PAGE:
As usual, I found myself with too much of a good thing. This time, it was rhubarb. The big red fleshy stalks stared back every time I opened the fridge. Once in a while, a few would tumble out in a desperate attempt to make their prescience more of a priority in my life. It wasn’t happening. Yet.
I had bought a half flat of strawberries and several bundles of rhubarbs for some charity bake sale galettes but hadn’t really taken the time to calculate precisely how much fruit was required for this plan. Instead, I took a wild guess and was wildly wrong. It happens. The strawberries became a lovely sorbet but the rhubarb sat patiently awaiting a decision.
I didn’t have a plan. I was tired of pie and had already roasted a fat lot of it. There were a few jars of jam from last year languishing in the pantry and I wasn’t keen on adding any more. How much toast and jam can a girl eat? I was stumped, waiting for inspiration.
Then Sandra Holl of Floriole mentioned a savory rhubarb jam recipe with beer from Chef Paul Virant’s fantastic book, A Preservation Kitchen. I was intrigued – something interesting, something different than the same old sweet preserves. On my way to the bookshelf I tripped over a case of New Glarus Spotted Cow. And so it began.
I cut up the fruit and let it macerate in the fridge for a few days with the sugar, beer and lemon. Basically, I forgot about it. But then it all came together pretty quickly into a sweet/savory combination that surprised me. I wasn’t sure what I expected but the slightly tart, slightly sweet combination was delightful. It will be wonderful with roast pork, duck or even that gorgeous holiday ham.
The Chef recommends a wheat beer, which is somewhat in the middle of the spectrum – anything too dark will overpower the gentle tartness of the fruit, anything too light won’t have enough prescience. I found the Spotted Cow, an ale, to be just right; the fruitiness played perfectly against the tart rhubarb. Plus it’s just a damn good beer.
While rhubarb season may have passed for most of us, keep this one in mind. I still see stalks in my grocery store throughout the summer and think this would be a good one to put up for the winter.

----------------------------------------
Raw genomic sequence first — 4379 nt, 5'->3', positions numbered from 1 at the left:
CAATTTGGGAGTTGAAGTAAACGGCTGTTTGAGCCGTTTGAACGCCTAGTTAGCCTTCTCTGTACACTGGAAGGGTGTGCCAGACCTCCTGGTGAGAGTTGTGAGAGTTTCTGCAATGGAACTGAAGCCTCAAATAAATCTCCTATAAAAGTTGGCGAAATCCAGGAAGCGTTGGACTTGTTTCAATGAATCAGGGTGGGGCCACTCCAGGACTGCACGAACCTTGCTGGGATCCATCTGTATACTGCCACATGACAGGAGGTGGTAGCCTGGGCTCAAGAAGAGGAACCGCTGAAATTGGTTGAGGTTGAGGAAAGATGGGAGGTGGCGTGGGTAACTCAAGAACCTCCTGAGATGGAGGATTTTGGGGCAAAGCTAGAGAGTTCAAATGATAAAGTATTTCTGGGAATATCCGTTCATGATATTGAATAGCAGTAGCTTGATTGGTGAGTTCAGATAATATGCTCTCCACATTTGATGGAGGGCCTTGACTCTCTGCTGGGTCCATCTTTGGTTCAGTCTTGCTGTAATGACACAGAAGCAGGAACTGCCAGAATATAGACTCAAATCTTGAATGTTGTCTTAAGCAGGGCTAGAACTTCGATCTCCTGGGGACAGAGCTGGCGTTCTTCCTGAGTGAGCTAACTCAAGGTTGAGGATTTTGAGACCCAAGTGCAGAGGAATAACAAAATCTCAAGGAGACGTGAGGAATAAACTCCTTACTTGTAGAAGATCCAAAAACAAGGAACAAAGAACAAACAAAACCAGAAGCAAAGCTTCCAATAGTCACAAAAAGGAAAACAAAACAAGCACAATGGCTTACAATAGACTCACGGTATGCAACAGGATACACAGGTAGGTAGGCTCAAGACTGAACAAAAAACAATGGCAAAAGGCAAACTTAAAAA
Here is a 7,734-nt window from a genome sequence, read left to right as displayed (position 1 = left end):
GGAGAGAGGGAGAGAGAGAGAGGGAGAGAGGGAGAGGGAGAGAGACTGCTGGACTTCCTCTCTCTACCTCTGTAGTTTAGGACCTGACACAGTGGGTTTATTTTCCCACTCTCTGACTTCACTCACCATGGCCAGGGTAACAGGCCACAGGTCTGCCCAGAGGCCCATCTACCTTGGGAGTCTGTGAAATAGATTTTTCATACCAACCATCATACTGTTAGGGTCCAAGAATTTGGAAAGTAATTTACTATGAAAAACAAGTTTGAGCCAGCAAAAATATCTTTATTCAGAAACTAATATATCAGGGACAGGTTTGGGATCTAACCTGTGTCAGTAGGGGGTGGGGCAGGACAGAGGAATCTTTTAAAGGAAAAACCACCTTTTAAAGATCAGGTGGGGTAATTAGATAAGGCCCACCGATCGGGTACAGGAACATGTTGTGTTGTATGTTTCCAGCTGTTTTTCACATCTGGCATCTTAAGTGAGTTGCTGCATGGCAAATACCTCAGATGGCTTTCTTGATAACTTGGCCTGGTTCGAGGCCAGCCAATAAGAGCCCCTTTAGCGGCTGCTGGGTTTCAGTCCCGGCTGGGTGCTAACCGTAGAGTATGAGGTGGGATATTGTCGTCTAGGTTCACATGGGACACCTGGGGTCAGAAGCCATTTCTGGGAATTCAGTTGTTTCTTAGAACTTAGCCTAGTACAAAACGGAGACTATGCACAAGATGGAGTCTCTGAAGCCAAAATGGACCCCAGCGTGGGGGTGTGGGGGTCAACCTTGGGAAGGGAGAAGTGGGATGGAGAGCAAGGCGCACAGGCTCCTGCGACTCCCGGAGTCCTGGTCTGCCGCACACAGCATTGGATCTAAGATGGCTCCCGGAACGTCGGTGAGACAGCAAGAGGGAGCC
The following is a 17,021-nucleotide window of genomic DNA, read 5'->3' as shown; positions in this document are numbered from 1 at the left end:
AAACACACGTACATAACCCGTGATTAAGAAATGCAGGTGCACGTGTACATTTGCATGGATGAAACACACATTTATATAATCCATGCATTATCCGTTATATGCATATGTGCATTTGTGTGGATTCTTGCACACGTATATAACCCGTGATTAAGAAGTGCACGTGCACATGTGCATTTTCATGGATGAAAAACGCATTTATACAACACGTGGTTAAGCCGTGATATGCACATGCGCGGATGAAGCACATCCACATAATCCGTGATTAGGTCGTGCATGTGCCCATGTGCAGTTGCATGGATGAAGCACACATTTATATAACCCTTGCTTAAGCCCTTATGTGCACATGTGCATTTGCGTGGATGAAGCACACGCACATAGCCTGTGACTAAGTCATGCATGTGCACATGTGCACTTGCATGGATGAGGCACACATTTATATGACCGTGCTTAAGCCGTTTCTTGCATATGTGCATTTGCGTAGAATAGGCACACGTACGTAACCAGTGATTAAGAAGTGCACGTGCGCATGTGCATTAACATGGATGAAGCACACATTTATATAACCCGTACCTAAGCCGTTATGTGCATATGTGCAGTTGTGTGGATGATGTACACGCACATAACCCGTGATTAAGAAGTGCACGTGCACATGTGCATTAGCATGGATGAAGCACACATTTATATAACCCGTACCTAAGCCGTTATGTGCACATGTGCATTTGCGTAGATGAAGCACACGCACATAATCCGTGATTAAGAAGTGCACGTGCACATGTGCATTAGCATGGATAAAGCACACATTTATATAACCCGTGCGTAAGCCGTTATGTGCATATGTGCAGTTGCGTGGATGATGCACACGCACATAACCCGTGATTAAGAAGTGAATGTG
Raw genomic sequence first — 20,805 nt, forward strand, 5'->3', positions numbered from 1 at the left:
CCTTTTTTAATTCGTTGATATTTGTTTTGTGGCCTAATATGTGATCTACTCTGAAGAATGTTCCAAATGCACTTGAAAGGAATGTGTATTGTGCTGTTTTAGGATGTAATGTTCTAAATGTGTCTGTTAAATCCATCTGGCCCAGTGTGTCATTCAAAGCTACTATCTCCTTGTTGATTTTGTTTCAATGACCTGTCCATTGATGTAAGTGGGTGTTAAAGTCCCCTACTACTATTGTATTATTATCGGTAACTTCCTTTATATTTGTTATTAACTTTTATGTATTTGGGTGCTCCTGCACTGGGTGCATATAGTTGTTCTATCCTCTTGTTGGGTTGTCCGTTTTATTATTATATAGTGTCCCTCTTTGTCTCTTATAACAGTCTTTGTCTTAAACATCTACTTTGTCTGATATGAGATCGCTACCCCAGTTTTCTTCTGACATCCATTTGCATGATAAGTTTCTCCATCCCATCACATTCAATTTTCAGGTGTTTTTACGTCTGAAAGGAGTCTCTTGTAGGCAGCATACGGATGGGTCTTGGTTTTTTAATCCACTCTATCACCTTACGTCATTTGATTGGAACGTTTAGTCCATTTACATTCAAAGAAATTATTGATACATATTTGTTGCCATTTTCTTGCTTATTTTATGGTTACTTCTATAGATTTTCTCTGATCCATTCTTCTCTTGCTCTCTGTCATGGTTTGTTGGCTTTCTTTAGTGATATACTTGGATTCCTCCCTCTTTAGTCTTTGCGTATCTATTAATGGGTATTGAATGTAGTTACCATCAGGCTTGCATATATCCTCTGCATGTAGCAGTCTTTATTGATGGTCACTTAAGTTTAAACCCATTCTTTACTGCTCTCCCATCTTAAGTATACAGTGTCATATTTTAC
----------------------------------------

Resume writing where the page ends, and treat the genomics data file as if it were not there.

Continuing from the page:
STRESS THERAPY BAKING FACTOR: UNUSUALLY GOOD. As I’ve said before, going into pioneer mode and stocking up the pantry for winter is immensely satisfying. Going beyond the typical jams everyone makes is pretty great too. Put this one up – the recipe makes a manageable amount – and dazzle your family during the holidays. They just might wonder who you’ve become.
A quick word on this book. If you’re at all interested in preserving, even a little intrigued, get it. The recipes are interesting and just a little different than most. And if you’ve ever gone on a jam/preserving/pickling bender and stared at shelf after shelf of colorful jars wondering, “What the hell am I supposed to DO with all of this?”, he’ll tell you. Half the book is recipes that use what you’ve just made. Brilliant.
RHUBARB BEER JAM – Recipe adapted from Paul Virant’s The Preservation Kitchen
Makes 6-7 half pints
3 pounds rhubarb, diced
3 cups wheat beer
1½ cups sugar
2 Tablespoons lemon zest
Juice of 1 lemon
- In a wide, heavy-bottomed pot set over medium-high heat, combine all the ingredients – rhubarb, beer, sugar, lemon zest and juice – and bring to a simmer.
- Turn off the heat, let the mixture cool, then transfer to an airtight container and refrigerate overnight or up to 5 days.
- Strain the mixture through a sieve into a wide, heavy-bottomed pot (save the rhubarb for until needed).
- Bring the liquid to a boil over high heat, stirring occasionally, until the liquid reaches 215°F, about 12 minutes.
- Return the rhubarb to the pot and simmer, stirring occasionally to prevent scorching, until the jam lightly coats the back of a spoon and the temperature has returned to 215°F, 10-15 minutes.
- In a large pot of simmering water, sterilize seven ½-pint jars by boiling for 10 minutes. Place the lids and rings in a separate pan with water to cover and bring to a simmer.
- Once the jam is complete, use tongs to remove the jars from the pot and set upside down on a kitchen towel to drain.
- Drain the rings and lids on a kitchen towel as well.
- Place the jam in a large measuring cup with a pour spout and fill jars to within ½” of the top, using a canning funnel if desired.
- Wire the rims clean with a slightly damp paper towel, top with a lid and screw on a ring until finger tight and snug. Don’t over-tighten.
- Place a canning rack into the pot of hot water and return to a boil.
- Use tongs to lower the jam-filled jars into the pot, making sure there is enough water to cover the jars by 1”.
- Boil the jars for 10 minutes, starting the timer once the water comes to a boil.
- Remove the jars with tongs and cool completely on a wire rack. Once cool, check the seals by pressing the lid. If it presses in, a seal was not created and the jar must be stored in the refrigerator and consumed within 2 months. If sealed, store at room temperature in a cool dark place for up to 1 year.